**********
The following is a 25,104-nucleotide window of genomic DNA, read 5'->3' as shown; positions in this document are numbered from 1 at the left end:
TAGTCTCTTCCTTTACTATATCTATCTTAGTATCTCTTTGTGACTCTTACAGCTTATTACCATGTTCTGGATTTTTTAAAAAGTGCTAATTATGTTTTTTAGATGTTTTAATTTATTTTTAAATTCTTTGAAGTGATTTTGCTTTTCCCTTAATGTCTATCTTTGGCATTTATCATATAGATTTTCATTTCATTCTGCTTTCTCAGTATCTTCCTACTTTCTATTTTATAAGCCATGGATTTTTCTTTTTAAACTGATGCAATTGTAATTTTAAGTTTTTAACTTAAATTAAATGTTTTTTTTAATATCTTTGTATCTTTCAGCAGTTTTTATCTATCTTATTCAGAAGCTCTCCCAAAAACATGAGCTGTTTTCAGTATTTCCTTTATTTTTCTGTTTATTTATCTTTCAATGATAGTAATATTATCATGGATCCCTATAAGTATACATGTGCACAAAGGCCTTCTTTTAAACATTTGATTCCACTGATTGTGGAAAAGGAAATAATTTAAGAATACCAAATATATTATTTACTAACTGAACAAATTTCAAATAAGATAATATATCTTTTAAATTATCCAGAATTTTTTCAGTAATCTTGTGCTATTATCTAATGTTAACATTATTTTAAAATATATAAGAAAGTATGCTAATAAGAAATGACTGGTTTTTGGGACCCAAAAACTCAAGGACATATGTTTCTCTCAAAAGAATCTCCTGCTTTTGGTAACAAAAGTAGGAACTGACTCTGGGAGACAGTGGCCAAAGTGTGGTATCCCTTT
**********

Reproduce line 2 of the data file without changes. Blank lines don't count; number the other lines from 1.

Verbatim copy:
TAGTCTCTTCCTTTACTATATCTATCTTAGTATCTCTTTGTGACTCTTACAGCTTATTACCATGTTCTGGATTTTTTAAAAAGTGCTAATTATGTTTTTTAGATGTTTTAATTTATTTTTAAATTCTTTGAAGTGATTTTGCTTTTCCCTTAATGTCTATCTTTGGCATTTATCATATAGATTTTCATTTCATTCTGCTTTCTCAGTATCTTCCTACTTTCTATTTTATAAGCCATGGATTTTTCTTTTTAAACTGATGCAATTGTAATTTTAAGTTTTTAACTTAAATTAAATGTTTTTTTTAATATCTTTGTATCTTTCAGCAGTTTTTATCTATCTTATTCAGAAGCTCTCCCAAAAACATGAGCTGTTTTCAGTATTTCCTTTATTTTTCTGTTTATTTATCTTTCAATGATAGTAATATTATCATGGATCCCTATAAGTATACATGTGCACAAAGGCCTTCTTTTAAACATTTGATTCCACTGATTGTGGAAAAGGAAATAATTTAAGAATACCAAATATATTATTTACTAACTGAACAAATTTCAAATAAGATAATATATCTTTTAAATTATCCAGAATTTTTTCAGTAATCTTGTGCTATTATCTAATGTTAACATTATTTTAAAATATATAAGAAAGTATGCTAATAAGAAATGACTGGTTTTTGGGACCCAAAAACTCAAGGACATATGTTTCTCTCAAAAGAATCTCCTGCTTTTGGTAACAAAAGTAGGAACTGACTCTGGGAGACAGTGGCCAAAGTGTGGTATCCCTTT